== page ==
An NFL program designed to help teams finance new stadiums is based on the premise that new stadiums mean more revenue. The Falcons could borrow up to $150 million from the NFL, as well as qualify for a league grant of another $50 million. Up to $100 million of the loan could be repaid over 15 years from incremental increases in the visiting-team share of revenue from the stadium.

Aside from tickets and PSLs, other revenue streams that would grow in a new stadium include sales of luxury suites, advertising and concessions, according to the Barrett study.

The New York, Dallas and Indianapolis stadium deals differed in significant ways. But what they had in common was that each generated substantial additional revenue that drove up franchise values. Similarly, the Barrett report concluded that a new stadium here likely would increase the Falcons’ value “in the $175 [million] to $225 million range” and advised the GWCC that “consideration could be given to including a profit-sharing provision if [the] team is sold within a certain period after development of a new stadium.”

In Forbes magazine’s most recent annual survey of the NFL, the Falcons were estimated to be worth $814 million, 27th in the 32-team league.

The 125-page Barrett report, dated April 19, was based on an open-air stadium, which was the focus of negotiations between the Falcons and the GWCC for more than a year, and has not been updated to reflect the change in plans, announced April 25, to a retractable-roof stadium.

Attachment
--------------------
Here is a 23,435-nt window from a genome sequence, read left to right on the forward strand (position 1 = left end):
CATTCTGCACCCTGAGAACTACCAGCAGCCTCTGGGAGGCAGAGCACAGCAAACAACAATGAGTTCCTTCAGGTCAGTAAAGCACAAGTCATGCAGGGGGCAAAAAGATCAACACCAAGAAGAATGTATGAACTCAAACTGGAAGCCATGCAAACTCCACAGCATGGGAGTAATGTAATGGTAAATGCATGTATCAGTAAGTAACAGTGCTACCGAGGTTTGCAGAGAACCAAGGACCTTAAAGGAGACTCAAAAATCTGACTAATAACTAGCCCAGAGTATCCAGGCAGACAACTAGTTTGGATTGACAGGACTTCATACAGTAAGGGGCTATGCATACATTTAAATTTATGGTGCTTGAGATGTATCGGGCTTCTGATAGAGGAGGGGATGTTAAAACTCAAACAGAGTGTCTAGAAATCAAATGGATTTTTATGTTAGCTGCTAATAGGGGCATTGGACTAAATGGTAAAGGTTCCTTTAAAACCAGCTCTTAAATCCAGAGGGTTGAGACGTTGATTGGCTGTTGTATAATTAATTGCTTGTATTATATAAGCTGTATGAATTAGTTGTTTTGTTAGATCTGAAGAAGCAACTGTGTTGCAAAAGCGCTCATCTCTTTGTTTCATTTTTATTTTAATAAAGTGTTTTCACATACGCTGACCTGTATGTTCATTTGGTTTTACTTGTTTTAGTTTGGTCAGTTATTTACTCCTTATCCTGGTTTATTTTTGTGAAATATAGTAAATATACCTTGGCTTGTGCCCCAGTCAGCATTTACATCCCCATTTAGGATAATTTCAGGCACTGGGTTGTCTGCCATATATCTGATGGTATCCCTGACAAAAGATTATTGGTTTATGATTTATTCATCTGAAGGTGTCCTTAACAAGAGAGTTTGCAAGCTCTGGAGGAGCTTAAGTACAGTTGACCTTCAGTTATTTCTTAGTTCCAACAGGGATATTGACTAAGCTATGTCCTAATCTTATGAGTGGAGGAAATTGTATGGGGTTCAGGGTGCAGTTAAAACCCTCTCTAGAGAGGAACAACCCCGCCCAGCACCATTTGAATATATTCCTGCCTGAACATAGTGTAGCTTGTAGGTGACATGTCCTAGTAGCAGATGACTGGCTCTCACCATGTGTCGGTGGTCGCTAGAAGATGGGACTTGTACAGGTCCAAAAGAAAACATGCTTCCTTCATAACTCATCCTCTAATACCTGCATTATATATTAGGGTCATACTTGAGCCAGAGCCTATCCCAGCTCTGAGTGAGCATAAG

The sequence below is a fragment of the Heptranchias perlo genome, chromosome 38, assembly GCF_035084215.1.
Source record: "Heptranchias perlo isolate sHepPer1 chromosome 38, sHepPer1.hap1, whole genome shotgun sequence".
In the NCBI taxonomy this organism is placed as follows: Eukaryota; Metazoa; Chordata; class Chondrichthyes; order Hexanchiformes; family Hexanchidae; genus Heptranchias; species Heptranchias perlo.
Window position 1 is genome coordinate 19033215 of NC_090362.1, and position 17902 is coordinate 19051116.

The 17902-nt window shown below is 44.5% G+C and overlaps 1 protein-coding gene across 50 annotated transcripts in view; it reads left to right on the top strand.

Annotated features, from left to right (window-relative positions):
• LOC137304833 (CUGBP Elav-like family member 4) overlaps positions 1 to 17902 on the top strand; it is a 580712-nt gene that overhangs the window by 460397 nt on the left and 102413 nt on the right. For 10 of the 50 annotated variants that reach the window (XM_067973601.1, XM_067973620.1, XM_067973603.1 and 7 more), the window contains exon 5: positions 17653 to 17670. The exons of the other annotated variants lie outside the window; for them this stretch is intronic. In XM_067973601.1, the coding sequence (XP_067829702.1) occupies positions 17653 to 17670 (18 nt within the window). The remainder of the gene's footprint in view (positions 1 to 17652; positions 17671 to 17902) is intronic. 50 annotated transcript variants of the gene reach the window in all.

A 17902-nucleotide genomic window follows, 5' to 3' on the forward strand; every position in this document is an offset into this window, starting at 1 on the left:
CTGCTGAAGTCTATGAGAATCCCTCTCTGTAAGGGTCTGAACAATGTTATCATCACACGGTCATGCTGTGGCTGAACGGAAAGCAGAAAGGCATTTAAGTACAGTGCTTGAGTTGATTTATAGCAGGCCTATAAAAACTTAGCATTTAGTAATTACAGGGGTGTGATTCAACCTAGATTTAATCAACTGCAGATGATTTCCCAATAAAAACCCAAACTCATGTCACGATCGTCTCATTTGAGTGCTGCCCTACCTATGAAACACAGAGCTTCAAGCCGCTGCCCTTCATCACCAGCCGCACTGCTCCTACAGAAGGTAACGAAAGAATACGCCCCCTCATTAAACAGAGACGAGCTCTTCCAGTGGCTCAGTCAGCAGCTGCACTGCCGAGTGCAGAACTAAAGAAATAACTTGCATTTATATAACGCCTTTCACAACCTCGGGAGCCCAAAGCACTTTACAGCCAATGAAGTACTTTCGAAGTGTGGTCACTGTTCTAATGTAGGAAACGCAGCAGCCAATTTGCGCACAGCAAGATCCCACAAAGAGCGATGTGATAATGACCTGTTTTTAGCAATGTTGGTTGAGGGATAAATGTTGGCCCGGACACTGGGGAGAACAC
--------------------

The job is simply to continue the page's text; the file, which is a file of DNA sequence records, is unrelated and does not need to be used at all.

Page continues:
For some Falcons fans, the economics are far less complex. King, the season-ticket holder who figures she has missed only three home games since 1981, just wants her tickets to remain within reach.

“Yes, I sit in a prime seat, but the people down there are your loyal fans, not your business people,” she said. “If you price us out of those tickets, then you’re going to have people sitting down there who only come for the social event.”


Sept. 7, 2006: Falcons owner Arthur Blank broached the idea of a new stadium, predicting in an interview with The Atlanta Journal-Constitution that the team would have one in a decade or so. A new stadium “is not in the back of my mind; it’s in the front of my mind,” Blank said in that interview, adding that the team would spend the next few years investigating the matter.

April 13-14, 2010: The Georgia Legislature approved an extension of the existing hotel-motel tax in Fulton County through the year 2050 as a partial funding vehicle for a new or renovated stadium on Georgia World Congress Center property in downtown Atlanta.

May 18, 2010: Falcons president Rich McKay said in an interview with the AJC that the team’s preference would be an open-air stadium, rather than a renovated Georgia Dome, or a retractable-roof facility.